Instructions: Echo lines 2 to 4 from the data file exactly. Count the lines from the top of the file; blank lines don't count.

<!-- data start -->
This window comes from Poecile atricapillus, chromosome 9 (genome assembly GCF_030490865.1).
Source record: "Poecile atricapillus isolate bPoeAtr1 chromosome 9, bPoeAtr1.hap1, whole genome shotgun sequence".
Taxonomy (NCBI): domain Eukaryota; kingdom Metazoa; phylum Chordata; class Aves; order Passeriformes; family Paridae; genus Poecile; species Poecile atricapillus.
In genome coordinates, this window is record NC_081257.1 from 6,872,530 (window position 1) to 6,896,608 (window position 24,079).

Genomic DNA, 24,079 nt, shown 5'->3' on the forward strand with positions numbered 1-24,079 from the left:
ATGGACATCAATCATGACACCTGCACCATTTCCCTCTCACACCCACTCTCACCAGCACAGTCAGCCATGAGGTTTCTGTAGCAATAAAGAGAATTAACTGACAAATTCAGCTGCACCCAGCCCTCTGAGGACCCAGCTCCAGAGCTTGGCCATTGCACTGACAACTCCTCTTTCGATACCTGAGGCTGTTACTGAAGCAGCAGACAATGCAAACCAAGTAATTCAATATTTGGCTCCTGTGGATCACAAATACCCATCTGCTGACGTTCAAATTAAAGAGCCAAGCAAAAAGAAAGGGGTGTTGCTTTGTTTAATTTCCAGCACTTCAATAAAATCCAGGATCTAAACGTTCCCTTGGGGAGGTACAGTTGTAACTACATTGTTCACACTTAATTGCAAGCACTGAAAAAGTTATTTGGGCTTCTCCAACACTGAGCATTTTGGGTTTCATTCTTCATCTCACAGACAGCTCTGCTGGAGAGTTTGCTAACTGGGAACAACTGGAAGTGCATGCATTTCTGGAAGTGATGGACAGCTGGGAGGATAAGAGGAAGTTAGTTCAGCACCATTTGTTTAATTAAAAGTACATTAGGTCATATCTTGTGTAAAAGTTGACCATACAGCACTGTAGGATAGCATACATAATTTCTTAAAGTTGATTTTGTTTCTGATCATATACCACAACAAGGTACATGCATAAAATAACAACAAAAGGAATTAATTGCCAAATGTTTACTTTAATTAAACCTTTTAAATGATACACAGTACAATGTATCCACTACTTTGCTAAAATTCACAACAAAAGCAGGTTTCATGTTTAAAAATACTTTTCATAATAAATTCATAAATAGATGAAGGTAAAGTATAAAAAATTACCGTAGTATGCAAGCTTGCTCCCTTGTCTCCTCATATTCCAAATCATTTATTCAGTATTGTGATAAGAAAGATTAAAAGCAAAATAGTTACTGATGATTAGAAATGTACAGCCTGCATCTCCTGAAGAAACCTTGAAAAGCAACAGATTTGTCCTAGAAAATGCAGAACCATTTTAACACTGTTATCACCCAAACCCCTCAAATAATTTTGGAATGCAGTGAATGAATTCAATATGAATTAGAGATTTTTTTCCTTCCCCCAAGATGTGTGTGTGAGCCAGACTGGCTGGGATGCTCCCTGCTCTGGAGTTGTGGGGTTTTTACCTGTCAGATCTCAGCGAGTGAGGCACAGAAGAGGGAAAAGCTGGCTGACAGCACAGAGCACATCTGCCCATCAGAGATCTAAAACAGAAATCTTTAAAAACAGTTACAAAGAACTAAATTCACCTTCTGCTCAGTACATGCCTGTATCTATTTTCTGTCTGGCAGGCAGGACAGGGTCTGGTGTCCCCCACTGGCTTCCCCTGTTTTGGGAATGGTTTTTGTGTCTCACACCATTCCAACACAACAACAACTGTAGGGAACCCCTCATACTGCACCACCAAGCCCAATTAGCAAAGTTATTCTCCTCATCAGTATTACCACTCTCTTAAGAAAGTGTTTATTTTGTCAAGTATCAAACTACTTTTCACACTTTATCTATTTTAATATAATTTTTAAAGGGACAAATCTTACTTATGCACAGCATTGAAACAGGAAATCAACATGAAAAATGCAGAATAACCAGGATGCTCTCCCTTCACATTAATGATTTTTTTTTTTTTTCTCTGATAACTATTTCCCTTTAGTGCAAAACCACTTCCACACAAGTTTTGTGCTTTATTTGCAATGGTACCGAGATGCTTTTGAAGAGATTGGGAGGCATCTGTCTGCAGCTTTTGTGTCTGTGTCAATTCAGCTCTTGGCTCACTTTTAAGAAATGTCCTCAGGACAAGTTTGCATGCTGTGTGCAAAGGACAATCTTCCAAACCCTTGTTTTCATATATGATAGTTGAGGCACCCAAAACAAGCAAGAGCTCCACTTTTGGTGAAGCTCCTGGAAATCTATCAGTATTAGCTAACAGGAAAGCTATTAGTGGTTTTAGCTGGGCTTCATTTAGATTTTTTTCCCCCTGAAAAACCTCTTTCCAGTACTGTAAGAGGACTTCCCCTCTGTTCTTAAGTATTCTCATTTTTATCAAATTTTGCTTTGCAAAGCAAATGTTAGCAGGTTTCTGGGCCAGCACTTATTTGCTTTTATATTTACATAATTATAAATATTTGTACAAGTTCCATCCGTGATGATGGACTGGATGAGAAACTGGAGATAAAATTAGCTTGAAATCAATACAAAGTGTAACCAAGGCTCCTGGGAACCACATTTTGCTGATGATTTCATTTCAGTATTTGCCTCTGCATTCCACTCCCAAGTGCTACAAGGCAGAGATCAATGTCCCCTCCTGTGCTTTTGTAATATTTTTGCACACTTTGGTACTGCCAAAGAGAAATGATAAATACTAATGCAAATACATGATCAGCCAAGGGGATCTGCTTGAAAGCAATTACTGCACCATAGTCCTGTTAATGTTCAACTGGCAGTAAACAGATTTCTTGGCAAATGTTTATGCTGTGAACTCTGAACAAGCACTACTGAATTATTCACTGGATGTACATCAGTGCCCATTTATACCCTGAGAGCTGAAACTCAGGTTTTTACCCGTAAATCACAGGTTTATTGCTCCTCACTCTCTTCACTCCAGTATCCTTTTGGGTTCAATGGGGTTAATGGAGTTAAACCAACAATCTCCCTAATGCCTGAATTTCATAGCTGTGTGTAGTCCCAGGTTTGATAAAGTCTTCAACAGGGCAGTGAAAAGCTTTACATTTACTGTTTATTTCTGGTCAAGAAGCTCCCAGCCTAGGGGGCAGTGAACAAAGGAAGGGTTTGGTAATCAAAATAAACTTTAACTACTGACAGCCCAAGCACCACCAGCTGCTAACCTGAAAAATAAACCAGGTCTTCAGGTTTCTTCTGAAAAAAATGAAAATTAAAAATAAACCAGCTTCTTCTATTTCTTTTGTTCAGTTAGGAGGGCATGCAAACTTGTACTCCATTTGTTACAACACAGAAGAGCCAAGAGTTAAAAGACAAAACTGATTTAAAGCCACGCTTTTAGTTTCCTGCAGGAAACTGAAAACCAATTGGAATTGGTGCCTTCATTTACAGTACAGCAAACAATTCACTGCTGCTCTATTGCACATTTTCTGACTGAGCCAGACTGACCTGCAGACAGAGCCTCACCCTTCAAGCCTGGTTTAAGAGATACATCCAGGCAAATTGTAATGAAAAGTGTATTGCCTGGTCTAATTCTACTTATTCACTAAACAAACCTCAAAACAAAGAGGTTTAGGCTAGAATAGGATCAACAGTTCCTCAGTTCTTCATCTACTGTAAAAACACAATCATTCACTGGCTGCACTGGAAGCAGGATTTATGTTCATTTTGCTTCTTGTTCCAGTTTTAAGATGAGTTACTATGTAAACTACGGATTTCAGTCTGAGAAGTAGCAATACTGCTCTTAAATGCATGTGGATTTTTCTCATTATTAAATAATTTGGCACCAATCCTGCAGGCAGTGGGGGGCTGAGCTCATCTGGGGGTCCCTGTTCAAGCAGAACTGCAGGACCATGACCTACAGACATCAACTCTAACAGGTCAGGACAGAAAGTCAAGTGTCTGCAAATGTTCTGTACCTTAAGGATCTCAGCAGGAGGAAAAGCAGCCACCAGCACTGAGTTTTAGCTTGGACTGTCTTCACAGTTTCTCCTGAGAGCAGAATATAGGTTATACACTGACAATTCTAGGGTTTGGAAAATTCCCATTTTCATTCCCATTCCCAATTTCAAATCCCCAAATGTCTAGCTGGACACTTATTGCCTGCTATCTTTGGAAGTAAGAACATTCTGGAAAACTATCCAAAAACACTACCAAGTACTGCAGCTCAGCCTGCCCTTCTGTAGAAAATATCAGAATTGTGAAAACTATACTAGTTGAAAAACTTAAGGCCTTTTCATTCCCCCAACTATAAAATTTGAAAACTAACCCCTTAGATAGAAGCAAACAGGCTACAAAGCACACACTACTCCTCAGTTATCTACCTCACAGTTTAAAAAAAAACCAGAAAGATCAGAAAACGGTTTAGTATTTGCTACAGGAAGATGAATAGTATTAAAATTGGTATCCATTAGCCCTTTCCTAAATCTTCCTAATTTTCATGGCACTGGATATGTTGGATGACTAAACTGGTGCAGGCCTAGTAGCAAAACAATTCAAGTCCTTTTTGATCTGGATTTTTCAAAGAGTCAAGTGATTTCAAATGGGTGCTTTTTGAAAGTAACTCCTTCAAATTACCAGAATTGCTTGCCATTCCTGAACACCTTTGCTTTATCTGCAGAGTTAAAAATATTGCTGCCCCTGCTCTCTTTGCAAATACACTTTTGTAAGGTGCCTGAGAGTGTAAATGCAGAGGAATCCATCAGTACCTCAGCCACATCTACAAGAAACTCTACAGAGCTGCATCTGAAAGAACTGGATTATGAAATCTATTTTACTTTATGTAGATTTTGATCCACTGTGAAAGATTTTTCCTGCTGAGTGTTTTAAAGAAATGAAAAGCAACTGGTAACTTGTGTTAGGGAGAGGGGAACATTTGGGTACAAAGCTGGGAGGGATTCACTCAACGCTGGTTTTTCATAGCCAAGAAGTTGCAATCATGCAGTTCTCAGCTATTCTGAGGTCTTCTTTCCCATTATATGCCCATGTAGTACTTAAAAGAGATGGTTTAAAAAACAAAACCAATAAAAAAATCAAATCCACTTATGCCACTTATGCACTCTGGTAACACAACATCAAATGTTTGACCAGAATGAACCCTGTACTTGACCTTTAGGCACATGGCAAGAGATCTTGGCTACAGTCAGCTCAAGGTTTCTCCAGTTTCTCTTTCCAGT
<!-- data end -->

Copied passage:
Source record: "Poecile atricapillus isolate bPoeAtr1 chromosome 9, bPoeAtr1.hap1, whole genome shotgun sequence".
Taxonomy (NCBI): domain Eukaryota; kingdom Metazoa; phylum Chordata; class Aves; order Passeriformes; family Paridae; genus Poecile; species Poecile atricapillus.
In genome coordinates, this window is record NC_081257.1 from 6,872,530 (window position 1) to 6,896,608 (window position 24,079).